Should I let my child pump some iron in the gym?

Physiotherapists will commonly be asked “When is my child safe enough to start gym based exercise”

 

This is a trending concern; that exposing adolescents to gym based resistance exercise can expose them to unnecessary injury risk. You personally may have found yourself at this crossroad when your son’s coach suggested he could take their game to the next level by introducing some resistance exercises, or perhaps have been hesitant when your daughter asked if she could join you at your local gym for your weekly workout. Are there truly any benefits, and do they outweigh the risks?

 

Well let’s start with the basics, the World Health Organisation recommends that children and adolescents get 60 minutes of moderate to vigorous exercise daily to optimise health, fitness and weight composition. Usually this encompasses aerobic exercise (running, cycling, swimming) as this is shown to reduce incidence of conditions such as diabetes and heart disease later in life.

 

The Evidence

There is good evidence that Resistance or Gym training has been shown to help optimise aerobic and muscular fitness in children, as well improve bone-density, balance, fat-free mass and self-esteem. A systematic review of papers between 1980 and 2008 showed a 30-50% increase in strength after 8-12 weeks, however to achieve these additional benefits one needed to train twice weekly in the gym, completing 6-8 different exercises per session. It should be noted that these strength gains were lost at a rate of 3% per week once training stopped.

 

Busting the Myth:

In 2006, the US Database showed there were 22956 injuries during weight lifting in 8-19 year olds. These were primarily lower back injuries and growth plate fractures, particularly when using free weights. However further investigation showed these could mostly be attributed to the misuse of equipment, inappropriate weight choice, poor technique and the lack of qualified supervision. Another study showed that a well designed, personalized program should not excessively stress children’s growth plates or damage soft tissues in the lower back, and that there is no correlation between strength training and an increased incidence of severe injury in young adults. Furthermore, strength training was proven to help prevent to incidence of sports injuries in adolescents, including hamstrings and rotator cuff tears, not the mention the notorious ACL rupture.

The Verdict:

It should be said that any participation carries some degree of risk, but a well supervised gym program has no greater inherent risk than any other sport or activity for children. There are many things that can be done to maximise the benefits and reduce the risk.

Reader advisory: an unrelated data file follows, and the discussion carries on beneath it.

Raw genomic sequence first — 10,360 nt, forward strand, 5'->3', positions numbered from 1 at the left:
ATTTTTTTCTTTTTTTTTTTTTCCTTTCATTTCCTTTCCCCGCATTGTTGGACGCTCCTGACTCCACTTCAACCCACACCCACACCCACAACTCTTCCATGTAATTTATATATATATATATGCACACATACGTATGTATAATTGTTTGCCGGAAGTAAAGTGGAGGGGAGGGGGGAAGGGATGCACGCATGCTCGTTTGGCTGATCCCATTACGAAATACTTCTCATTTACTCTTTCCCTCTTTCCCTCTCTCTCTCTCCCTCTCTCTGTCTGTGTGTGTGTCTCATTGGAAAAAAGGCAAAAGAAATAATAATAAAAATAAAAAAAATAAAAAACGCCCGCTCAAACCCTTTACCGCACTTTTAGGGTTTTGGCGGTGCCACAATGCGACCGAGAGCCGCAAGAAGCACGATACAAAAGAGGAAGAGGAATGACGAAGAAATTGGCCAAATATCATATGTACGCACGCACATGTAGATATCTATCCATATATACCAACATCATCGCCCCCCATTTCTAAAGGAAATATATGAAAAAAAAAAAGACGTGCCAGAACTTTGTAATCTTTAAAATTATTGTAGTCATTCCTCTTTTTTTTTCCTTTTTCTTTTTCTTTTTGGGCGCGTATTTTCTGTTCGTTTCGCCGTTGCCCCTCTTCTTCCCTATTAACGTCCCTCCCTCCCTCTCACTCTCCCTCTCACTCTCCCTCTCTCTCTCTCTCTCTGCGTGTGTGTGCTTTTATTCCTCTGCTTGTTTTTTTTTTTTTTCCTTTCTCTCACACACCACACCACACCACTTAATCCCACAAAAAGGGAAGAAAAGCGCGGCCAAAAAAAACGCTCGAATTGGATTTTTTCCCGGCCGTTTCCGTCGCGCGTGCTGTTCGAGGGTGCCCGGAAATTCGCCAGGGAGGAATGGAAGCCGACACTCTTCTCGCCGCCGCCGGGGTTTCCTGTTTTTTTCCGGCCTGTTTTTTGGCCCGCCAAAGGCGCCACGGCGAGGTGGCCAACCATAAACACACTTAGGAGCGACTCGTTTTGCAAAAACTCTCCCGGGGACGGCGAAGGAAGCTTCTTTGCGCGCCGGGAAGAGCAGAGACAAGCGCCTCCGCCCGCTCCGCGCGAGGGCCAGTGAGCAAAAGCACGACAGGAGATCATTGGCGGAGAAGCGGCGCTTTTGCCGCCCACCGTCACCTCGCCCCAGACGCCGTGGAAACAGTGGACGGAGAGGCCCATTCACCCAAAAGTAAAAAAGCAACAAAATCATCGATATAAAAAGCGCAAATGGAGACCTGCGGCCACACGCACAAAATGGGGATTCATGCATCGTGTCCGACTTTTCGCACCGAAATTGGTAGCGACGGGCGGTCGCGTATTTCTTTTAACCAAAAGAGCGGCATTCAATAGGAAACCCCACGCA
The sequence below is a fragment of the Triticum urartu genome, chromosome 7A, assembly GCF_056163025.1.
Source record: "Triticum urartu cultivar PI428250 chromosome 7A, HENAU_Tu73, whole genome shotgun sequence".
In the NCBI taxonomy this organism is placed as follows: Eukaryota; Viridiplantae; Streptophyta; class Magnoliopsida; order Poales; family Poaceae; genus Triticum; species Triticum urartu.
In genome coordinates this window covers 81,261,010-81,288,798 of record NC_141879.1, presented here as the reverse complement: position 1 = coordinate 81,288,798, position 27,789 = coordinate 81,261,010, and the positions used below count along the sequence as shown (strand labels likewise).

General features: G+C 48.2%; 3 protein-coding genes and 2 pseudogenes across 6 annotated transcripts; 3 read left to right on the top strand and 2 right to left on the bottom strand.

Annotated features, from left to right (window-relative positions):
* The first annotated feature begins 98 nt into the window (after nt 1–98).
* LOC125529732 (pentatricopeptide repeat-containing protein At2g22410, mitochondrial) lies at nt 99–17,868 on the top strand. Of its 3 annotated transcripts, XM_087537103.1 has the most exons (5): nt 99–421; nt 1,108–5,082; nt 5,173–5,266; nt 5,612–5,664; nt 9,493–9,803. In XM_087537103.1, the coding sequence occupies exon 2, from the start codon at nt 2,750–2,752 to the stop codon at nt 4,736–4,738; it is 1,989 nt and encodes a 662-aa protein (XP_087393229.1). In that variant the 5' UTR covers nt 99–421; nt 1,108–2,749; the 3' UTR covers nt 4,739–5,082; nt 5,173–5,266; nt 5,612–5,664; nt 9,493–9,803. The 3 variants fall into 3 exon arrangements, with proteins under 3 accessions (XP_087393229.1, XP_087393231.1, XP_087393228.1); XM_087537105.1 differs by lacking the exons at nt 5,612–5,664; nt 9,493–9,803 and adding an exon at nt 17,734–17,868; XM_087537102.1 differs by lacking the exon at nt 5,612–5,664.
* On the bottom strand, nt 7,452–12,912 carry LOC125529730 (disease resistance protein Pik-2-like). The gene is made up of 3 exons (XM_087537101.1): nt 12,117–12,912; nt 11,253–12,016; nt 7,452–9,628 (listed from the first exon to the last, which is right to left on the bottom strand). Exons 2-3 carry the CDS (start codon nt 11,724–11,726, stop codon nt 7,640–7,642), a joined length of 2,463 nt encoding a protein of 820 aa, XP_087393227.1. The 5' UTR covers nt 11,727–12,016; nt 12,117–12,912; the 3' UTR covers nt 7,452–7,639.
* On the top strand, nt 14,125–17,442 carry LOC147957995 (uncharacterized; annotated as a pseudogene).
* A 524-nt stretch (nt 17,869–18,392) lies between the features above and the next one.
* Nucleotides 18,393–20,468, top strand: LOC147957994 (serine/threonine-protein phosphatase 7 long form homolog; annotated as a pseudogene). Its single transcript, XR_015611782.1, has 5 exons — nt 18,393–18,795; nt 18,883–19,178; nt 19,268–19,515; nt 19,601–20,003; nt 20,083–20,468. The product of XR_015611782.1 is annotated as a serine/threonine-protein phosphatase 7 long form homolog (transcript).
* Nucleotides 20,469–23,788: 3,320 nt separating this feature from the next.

Recommendations:

 

1.     Children with health conditions, a history of seizures or on certain medications should consult their doctor before beginning a program

2.     Have qualified supervision to help focus on form and technique

3.     Use a personalized gym program with appropriate goals/expectations

4.     Workout twice weekly with 6-8 exercises per session

5.     Include warm ups to encourage blood flow to muscles and a cool down to enhance recovery and flexibility

6.     Use multi-joint (i.e. squats) exercises that target the major muscle groups with a balance between upper-limb/lower-limb and flexors/extensor muscles (front/back)

7.     Incorporate a variety of resistance types (bands, free weights, medicine balls)

8.     When learning a new exercise, start with no weight to practice appropriate technique and form.

9.     Use submaximal weights (70-80% of maximum load they can lift), aiming for 10-15 repetitions per set.

10.  Encourage adequate rest between sets (1-3 minutes)

 

 

Thanks for reading comments and feedback are always welcome.

 

 


References:

 

1.     Global Recommendations on Physical Activity for Health. Geneva: World Health Organization; 2010. 4, Recommended population levels of physical activity for health.

2.     Dahab KS, McCambridge TM. Strength Training in Children and Adolescents: Raising the Bar for Young Athletes? Sports Health. 2009;1(3):223-226.

3.     Active healthy living: prevention of childhood obesity through increased physical activity. Council on Sports Medicine and Fitness, Council on School Health. Pediatrics. 2006 May; 117(5):1834-42.

4.     Physeal injuries in children's and youth sports: reasons for concern?. Caine D, DiFiori J, Maffulli N, Br J Sports Med. 2006 Sep; 40(9):749-60.

5.     Weight training injury trends: a 20-year survey. Jones CS, Christensen C, Young M, Phys Sportsmed. 2000 Jul; 28(7):61-72

6.     Faigenbaum AD, Milliken LA, Loud RL, Burak BT, Doherty CL, Westcott WLL: Res Q Exercise Sport. 2002 Dec; 73(4):416-24.

7.     US Consumer Product Safety Commission NEISS Query Builder. 2006. Bethesda, MD: US Consumer Product Safety Commission.